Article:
Tsipras, 37, a brash and charismatic young leader who scoots around on a motorcycle and shuns neckties, embodies the central contradiction now riddling Greece.
He favors his country’s participation in the European Union and the Eurozone and says he wants to preserve it. But undermining that is his hard line against Greece’s rescue packages, which he says are driving it to ruin.
“The popular verdict clearly renders the bailout deal null,” Tsipras told reporters Tuesday.
He reiterated his complete rejection of the German-led response to Greece’s debt problems, outlining a five-point program that would cancel many of the measures taken by halting cuts to pensions and salaries, reversing reforms to the Greek labor market and suspending all public debt payments.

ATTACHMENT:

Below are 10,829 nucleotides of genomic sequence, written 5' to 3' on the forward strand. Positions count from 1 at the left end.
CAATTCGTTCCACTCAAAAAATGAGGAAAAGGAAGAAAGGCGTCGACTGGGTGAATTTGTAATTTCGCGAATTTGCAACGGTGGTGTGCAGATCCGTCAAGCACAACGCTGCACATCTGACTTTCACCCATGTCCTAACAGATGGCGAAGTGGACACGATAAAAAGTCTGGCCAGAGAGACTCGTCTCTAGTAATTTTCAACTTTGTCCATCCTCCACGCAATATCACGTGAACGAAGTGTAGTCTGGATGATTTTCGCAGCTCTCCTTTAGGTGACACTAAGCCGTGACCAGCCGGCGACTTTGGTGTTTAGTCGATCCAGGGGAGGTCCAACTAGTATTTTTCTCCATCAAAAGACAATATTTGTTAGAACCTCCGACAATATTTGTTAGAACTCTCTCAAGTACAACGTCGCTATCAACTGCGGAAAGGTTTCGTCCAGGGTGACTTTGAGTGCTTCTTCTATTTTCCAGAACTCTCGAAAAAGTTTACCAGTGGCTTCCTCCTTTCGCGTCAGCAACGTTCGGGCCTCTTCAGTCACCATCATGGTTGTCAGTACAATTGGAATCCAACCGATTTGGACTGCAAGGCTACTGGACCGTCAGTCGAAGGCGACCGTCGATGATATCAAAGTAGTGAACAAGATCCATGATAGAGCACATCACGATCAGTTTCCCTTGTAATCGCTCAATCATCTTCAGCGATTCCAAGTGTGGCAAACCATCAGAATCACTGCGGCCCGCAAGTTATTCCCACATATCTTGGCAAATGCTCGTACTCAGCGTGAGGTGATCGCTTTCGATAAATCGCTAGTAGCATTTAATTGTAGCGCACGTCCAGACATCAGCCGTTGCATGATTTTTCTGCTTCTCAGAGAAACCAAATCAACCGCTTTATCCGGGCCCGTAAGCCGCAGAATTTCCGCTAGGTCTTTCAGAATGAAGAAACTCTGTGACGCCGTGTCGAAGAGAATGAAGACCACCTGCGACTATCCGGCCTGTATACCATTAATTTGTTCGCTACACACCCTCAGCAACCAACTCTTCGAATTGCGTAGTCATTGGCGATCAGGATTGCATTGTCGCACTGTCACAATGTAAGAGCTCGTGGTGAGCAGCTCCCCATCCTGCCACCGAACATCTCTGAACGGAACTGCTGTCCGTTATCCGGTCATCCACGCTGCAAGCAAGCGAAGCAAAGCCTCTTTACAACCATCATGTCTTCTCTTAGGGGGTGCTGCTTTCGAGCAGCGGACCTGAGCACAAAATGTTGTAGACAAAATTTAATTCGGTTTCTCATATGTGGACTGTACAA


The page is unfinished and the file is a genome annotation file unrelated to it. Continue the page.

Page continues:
European officials were not pleased.
“The end of the debt policy has been agreed [to] in Europe,” German Foreign Minister Guido Westerwelle said in Berlin. “It has to stay that way.”
Although Tsipras’ tough stance is popular with many Greeks, it will also be difficult for him to muster the numbers necessary to form a government. The new legislature is Greece’s most fractured since the restoration of democracy nearly 40 years ago.
Anna Dosoula, a loyal conservative who this time swung her support over to Syriza, said Tsipras deserved a chance.
“Every other politician in charge has kowtowed to Europe’s demands,” she said. “Maybe it’s time we show some Greek spine, and maybe this kid can do it for us.”
If Tsipras fails, the task of forming a government will fall to the third-place Socialists, whose likelihood of success would be even more remote.
Many analysts predict a snap election in June to try to end the impasse.